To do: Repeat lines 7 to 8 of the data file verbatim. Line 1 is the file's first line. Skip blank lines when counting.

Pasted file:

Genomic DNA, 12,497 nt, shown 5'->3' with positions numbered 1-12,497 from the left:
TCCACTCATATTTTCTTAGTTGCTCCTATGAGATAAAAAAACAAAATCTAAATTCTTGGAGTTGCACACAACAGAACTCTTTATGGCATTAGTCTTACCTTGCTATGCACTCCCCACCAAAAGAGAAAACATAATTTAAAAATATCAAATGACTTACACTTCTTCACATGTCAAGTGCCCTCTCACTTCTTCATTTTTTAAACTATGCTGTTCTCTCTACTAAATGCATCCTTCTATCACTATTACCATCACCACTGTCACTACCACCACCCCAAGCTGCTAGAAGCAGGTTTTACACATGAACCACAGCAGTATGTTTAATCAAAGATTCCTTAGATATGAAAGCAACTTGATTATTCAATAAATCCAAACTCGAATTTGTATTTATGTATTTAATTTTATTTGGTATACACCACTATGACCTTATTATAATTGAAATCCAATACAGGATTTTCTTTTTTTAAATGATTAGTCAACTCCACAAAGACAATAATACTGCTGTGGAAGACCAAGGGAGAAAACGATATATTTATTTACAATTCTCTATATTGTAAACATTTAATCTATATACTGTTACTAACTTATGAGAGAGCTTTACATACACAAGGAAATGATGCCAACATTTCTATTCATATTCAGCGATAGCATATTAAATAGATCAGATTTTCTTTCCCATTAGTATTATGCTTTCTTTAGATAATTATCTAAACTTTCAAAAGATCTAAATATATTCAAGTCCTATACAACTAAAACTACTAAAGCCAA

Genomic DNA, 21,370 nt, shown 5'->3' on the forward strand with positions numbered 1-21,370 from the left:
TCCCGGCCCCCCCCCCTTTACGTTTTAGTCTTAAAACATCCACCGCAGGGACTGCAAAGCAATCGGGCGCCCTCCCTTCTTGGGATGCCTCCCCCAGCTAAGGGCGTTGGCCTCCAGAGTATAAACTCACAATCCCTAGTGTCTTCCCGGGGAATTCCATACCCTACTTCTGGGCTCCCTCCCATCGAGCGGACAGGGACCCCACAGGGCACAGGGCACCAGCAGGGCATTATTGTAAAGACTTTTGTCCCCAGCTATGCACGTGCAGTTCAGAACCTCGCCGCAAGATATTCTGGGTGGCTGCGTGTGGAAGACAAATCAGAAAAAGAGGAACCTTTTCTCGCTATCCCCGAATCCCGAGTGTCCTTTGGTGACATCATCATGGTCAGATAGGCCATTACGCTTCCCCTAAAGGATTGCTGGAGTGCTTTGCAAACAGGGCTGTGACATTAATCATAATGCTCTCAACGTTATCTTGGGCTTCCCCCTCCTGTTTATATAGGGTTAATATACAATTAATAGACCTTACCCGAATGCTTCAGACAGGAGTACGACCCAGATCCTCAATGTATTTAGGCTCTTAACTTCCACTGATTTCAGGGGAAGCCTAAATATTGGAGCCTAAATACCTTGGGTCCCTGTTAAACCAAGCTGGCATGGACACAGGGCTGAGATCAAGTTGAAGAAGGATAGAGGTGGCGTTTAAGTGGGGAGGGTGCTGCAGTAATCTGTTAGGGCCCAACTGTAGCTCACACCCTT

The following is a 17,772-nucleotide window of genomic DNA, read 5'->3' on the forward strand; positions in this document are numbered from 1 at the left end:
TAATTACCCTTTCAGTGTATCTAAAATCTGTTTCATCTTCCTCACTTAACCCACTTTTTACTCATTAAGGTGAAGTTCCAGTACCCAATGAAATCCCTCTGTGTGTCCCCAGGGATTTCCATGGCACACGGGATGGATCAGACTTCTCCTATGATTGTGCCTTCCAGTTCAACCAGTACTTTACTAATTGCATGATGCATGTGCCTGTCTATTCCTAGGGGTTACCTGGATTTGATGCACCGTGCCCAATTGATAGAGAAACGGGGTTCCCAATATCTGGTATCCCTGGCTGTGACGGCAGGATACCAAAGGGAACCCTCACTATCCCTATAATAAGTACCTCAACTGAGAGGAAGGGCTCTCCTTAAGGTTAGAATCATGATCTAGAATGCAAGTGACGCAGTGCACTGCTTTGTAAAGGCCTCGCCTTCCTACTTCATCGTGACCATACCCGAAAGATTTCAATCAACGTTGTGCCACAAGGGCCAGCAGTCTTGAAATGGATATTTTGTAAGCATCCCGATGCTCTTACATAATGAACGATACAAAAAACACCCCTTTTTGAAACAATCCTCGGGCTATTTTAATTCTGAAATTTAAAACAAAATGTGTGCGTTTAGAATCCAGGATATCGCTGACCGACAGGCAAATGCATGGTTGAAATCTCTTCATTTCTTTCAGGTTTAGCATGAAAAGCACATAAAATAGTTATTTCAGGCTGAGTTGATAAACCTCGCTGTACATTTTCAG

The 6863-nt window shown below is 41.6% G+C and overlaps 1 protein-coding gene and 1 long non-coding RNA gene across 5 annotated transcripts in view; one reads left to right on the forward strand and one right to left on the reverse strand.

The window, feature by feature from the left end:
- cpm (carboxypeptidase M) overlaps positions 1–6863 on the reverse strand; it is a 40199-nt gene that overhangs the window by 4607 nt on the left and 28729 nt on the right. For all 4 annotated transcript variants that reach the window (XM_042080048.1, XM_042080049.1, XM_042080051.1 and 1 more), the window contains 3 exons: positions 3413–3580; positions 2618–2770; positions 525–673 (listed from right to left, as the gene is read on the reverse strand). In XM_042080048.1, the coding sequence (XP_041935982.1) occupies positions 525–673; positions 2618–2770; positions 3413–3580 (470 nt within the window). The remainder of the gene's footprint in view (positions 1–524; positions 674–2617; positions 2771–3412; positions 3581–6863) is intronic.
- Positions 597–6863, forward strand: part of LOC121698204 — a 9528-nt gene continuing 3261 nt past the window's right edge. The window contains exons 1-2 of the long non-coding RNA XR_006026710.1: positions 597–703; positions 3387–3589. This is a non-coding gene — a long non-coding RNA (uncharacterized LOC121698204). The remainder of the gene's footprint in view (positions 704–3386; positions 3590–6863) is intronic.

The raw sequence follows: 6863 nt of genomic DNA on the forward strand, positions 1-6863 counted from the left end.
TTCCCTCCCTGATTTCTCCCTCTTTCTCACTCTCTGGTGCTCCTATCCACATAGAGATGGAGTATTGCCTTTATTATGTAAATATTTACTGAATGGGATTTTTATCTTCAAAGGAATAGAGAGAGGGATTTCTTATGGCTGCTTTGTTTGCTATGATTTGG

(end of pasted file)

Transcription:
The 6863-nt window shown below is 41.6% G+C and overlaps 1 protein-coding gene and 1 long non-coding RNA gene across 5 annotated transcripts in view; one reads left to right on the forward strand and one right to left on the reverse strand.

The window, feature by feature from the left end: